“Hall of Fame inductee” and “humble.”
These two phrases aren’t usually associated with one another. However, humble is a perfect word to describe one of this year’s Minnesota Quarter Horse Hall of Fame inductees.
Lloyd Anderson of Milaca was inducted into the MQHA Hall of Fame during the 2014 MQHA Convention and Banquet earlier this year.
Having grown up on a farm north of Cambridge, Anderson has always worked with horses Anderson started riding horses when he was six and started training when he was about 10.
His family worked with registered Arabian horses and grade horses — horses not from registered parents.
However, Anderson started to train quarter horses in 1948, a few years after the breed became registered.
Anderson started working with quarter horses because they are mild and easy to get along with, he said.
“Arabians are more excitable and the quarter horse tends to be a quiet-minded horse,” Anderson said. They’re “bred that way,” he said.
Ever since 1949, when he started giving riding lessons, Anderson has been working with horses and the people that ride them. These days, he spends most of his time training young riders to compete at horse shows.
For someone who has spent over 60 years of his life giving riding lessons, Anderson says it is still a great feeling to help people and to help people become winners.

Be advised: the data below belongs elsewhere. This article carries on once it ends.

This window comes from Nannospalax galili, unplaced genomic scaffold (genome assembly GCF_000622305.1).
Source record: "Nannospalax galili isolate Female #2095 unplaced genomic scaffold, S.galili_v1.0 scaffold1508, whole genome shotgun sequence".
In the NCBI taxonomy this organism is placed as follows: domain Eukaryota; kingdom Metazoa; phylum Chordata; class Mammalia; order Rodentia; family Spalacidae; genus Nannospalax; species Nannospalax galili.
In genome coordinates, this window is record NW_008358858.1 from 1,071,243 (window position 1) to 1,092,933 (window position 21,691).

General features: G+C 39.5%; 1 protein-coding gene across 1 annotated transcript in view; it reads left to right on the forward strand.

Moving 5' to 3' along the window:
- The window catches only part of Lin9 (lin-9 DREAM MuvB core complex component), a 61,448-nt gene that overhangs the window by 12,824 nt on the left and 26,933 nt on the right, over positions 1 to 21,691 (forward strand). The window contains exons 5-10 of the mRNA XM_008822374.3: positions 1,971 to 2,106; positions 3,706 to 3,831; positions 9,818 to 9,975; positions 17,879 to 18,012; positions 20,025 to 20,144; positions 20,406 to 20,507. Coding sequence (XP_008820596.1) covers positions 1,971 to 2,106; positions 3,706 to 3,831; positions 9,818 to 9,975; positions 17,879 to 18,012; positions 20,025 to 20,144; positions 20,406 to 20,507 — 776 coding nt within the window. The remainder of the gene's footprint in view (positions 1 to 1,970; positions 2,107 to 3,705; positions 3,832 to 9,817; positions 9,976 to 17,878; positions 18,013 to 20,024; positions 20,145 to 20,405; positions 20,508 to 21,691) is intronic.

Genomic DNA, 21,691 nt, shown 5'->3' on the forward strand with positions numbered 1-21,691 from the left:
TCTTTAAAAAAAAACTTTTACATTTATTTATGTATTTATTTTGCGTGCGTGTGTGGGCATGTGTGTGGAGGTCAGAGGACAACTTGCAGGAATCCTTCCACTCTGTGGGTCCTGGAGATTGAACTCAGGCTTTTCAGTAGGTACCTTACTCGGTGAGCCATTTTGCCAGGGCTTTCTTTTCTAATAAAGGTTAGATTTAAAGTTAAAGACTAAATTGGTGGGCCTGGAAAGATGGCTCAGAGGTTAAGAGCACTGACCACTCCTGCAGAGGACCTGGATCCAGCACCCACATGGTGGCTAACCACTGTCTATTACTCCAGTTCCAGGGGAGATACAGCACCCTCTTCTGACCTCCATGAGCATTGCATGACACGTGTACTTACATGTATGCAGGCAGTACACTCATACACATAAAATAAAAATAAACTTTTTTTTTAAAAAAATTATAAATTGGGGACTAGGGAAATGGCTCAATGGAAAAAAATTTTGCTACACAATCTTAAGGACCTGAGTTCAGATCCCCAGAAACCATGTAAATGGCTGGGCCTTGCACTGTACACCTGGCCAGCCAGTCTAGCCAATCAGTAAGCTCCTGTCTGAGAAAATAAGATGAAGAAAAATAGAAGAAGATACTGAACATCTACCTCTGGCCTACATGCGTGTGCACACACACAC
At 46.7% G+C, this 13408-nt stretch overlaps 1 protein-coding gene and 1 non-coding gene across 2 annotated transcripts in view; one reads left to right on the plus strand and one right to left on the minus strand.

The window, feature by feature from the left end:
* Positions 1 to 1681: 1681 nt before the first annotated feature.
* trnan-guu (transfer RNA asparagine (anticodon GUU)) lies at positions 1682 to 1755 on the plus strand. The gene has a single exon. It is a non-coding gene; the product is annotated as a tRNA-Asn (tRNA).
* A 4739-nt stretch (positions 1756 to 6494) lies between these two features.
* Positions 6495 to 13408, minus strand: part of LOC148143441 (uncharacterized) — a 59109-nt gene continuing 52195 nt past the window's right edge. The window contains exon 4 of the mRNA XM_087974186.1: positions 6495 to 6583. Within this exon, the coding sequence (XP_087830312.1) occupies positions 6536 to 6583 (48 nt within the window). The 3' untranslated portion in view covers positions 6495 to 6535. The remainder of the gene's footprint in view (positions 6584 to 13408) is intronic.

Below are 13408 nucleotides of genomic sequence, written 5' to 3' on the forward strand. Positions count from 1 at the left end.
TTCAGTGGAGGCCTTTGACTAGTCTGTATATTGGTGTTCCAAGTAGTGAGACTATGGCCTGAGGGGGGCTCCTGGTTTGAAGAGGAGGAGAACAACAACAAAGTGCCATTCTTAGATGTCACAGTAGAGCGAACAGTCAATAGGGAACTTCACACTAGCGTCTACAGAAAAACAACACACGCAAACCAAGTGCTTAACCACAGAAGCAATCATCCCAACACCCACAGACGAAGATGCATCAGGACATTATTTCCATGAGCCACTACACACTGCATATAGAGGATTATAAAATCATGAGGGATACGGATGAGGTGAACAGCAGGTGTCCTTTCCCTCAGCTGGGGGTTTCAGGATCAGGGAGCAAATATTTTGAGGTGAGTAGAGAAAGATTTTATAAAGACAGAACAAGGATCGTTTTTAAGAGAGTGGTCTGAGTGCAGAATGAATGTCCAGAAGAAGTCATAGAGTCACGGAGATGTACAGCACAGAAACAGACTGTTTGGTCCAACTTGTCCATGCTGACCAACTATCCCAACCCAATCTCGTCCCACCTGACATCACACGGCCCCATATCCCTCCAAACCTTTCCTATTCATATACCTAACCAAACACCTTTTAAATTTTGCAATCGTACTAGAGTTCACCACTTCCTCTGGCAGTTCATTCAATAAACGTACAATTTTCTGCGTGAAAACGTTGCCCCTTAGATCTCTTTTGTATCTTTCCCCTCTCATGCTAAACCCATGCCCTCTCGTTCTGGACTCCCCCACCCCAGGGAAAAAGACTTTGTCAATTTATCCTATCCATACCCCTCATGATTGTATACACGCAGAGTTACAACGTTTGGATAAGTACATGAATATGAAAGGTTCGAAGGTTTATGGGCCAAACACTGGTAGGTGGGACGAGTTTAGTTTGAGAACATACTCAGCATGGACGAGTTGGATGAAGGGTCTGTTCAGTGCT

“It is really a great thing in helping other people develop some skills so they can go on and compete and have a great time, because it’s a family kind of thing,” Anderson said.
Anderson, who in 2009 was named the Minnesota Horse Council’s 2009 Horseperson of the Year, was shocked when notified he would be inducted into the Minnesota Quarter Horse Hall of Fame.
“I had no idea that it was happening,” he said.
Anderson said that when Connor Crook, also from Milaca and one of Anderson’s students, got up at the MQHA Banquet and started describing the winner, he had a feeling he knew who it was but was ultimately surprised at the induction.
And even through the entire process, Anderson remains down to earth.
Miki Backes, an area rider whose children take lessons from Anderson, couldn’t say enough about how humble and kind Anderson is.
Anderson works with riders of all age groups — children in elementary school, teenagers finishing their time in high school, and even adult riders who have worked with him for years. However, he said that working with youth is especially rewarding.
“It’s a great thing to do for these young people because in order to go and compete and do well, they have to dedicate their time to it and their skills that they have so that they are really involved and not wondering what they should next,” Anderson said.
“I think the people who really work at it tend to be better people because they’re so dedicated to doing something,” he said.